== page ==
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Old 05-15-2013, 10:33 PM   #16
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I have used Paloma for years with minimal issues, but not a big fan of tank-less, water heaters especially electric models,

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Old 05-16-2013, 11:20 PM   #17
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I've had a Rinnai in my place for about 4 years now and it works good. The biggest draw back (in my opinion) is the minimum flow rate. If you just want a small stream of hot water, if it's not coming out at the minimum flow rate, the heater won't fire and you'll have nothing but cold water I would find a model with the lowest minimum flow rate you can find if this might be an issue for you.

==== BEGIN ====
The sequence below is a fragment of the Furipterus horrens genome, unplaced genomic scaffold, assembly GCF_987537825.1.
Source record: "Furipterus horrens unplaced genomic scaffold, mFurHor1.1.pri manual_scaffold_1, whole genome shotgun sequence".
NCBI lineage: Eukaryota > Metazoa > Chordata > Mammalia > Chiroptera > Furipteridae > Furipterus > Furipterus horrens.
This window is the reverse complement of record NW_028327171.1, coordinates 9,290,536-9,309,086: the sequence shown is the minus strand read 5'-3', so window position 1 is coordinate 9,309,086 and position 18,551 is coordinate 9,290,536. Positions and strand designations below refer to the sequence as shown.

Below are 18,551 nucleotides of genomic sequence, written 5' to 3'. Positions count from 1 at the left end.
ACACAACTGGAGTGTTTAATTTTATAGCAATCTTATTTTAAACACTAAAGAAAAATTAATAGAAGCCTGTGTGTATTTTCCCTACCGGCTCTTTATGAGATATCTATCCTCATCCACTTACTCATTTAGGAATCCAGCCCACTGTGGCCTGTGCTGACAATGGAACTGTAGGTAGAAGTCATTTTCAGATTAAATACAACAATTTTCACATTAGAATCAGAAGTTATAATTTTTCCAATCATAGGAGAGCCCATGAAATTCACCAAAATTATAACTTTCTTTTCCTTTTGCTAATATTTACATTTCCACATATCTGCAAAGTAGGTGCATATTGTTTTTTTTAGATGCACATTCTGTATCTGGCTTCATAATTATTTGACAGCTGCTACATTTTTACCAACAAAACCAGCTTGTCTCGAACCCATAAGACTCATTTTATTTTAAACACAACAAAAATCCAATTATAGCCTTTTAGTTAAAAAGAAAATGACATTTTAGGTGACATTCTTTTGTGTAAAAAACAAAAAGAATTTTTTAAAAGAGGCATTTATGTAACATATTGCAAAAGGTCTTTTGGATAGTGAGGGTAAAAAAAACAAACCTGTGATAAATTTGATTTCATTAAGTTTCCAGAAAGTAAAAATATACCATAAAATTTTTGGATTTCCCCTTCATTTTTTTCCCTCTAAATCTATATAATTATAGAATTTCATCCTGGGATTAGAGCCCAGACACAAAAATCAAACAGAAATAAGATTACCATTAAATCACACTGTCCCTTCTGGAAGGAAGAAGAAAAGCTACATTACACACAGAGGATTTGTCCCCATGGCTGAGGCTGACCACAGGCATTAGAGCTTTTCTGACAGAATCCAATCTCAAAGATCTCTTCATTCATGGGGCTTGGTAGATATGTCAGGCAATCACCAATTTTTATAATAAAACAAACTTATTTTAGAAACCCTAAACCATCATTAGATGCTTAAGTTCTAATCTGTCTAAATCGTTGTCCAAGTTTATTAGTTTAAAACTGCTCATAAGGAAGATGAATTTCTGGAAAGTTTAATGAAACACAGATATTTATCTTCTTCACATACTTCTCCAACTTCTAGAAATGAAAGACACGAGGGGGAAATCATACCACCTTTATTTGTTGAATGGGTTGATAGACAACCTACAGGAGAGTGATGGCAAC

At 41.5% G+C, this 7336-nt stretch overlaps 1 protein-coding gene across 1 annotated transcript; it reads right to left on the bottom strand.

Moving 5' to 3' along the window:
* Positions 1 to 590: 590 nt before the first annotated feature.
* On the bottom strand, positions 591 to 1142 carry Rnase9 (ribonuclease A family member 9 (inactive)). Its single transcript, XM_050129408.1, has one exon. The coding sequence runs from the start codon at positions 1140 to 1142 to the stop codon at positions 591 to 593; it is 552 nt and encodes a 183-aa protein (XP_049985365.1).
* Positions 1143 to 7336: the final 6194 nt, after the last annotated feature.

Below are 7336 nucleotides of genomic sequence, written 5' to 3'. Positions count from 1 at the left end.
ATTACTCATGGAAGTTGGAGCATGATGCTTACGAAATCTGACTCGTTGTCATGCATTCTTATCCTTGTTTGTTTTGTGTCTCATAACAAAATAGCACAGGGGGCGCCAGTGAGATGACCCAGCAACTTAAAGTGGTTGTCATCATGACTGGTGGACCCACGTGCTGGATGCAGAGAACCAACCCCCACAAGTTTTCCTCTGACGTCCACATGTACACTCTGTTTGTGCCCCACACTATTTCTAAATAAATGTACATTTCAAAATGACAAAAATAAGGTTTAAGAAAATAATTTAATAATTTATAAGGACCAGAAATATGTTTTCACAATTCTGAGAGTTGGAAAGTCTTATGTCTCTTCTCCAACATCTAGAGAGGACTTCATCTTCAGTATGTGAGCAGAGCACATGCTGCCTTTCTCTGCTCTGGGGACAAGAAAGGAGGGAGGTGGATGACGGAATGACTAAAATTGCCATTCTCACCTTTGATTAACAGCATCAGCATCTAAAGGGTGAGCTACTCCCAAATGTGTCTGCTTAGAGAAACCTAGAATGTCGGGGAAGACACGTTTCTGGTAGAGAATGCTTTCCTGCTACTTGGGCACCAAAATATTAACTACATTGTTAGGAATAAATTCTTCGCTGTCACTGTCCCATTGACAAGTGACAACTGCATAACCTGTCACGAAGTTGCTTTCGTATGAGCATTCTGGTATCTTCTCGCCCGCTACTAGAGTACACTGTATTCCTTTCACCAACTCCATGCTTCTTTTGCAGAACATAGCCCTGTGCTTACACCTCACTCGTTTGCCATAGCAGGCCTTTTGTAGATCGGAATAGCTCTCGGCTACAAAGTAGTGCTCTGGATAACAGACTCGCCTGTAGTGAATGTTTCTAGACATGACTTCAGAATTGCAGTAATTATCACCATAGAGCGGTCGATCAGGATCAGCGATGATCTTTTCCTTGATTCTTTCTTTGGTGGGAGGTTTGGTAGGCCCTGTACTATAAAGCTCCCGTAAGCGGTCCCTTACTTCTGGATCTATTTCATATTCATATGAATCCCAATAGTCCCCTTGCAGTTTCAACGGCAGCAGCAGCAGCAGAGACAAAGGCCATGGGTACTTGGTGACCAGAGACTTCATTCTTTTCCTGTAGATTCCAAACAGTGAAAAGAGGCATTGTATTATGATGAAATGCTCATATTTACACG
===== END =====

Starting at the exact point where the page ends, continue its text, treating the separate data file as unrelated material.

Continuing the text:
On another note, we once had to clear a major ice dam from our roof one year so I hooked up a heavy garden hose and set the temp to 130 on heater and had non stop hot water for 3 hours until the ice dam cleared... lol
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Old 05-16-2013, 11:23 PM   #18
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T
Personally, I'm not fan of tankless- yet.
I Agree with this 1000% (does percentage go that high? See, i'm not that smart)
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Old 05-17-2013, 11:02 AM   #19
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The minimum flow rate is something I completely forgot about and an interesting point. I certainly don't want to have point of use water heaters all over the place to compensate!